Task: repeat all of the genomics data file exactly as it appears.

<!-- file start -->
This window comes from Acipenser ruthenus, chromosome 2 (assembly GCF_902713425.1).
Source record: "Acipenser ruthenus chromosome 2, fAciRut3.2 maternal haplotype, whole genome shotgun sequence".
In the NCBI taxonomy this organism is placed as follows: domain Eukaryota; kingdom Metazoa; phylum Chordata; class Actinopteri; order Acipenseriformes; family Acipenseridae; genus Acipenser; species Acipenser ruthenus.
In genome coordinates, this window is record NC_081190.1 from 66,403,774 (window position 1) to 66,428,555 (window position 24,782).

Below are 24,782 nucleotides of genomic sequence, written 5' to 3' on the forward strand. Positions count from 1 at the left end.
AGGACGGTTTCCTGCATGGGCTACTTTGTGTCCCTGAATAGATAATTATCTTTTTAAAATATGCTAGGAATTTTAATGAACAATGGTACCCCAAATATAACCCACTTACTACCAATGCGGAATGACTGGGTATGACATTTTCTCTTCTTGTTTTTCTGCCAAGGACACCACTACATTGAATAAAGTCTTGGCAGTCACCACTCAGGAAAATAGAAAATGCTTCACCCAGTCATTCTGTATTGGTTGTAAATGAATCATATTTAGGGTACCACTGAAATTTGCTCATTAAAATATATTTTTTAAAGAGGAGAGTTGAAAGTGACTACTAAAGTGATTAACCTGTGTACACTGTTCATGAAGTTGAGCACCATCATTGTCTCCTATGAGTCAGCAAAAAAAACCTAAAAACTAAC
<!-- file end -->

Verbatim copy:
This window comes from Acipenser ruthenus, chromosome 2 (assembly GCF_902713425.1).
Source record: "Acipenser ruthenus chromosome 2, fAciRut3.2 maternal haplotype, whole genome shotgun sequence".
In the NCBI taxonomy this organism is placed as follows: domain Eukaryota; kingdom Metazoa; phylum Chordata; class Actinopteri; order Acipenseriformes; family Acipenseridae; genus Acipenser; species Acipenser ruthenus.
In genome coordinates, this window is record NC_081190.1 from 66,403,774 (window position 1) to 66,428,555 (window position 24,782).

Below are 24,782 nucleotides of genomic sequence, written 5' to 3' on the forward strand. Positions count from 1 at the left end.
AGGACGGTTTCCTGCATGGGCTACTTTGTGTCCCTGAATAGATAATTATCTTTTTAAAATATGCTAGGAATTTTAATGAACAATGGTACCCCAAATATAACCCACTTACTACCAATGCGGAATGACTGGGTATGACATTTTCTCTTCTTGTTTTTCTGCCAAGGACACCACTACATTGAATAAAGTCTTGGCAGTCACCACTCAGGAAAATAGAAAATGCTTCACCCAGTCATTCTGTATTGGTTGTAAATGAATCATATTTAGGGTACCACTGAAATTTGCTCATTAAAATATATTTTTTAAAGAGGAGAGTTGAAAGTGACTACTAAAGTGATTAACCTGTGTACACTGTTCATGAAGTTGAGCACCATCATTGTCTCCTATGAGTCAGCAAAAAAAACCTAAAAACTAAC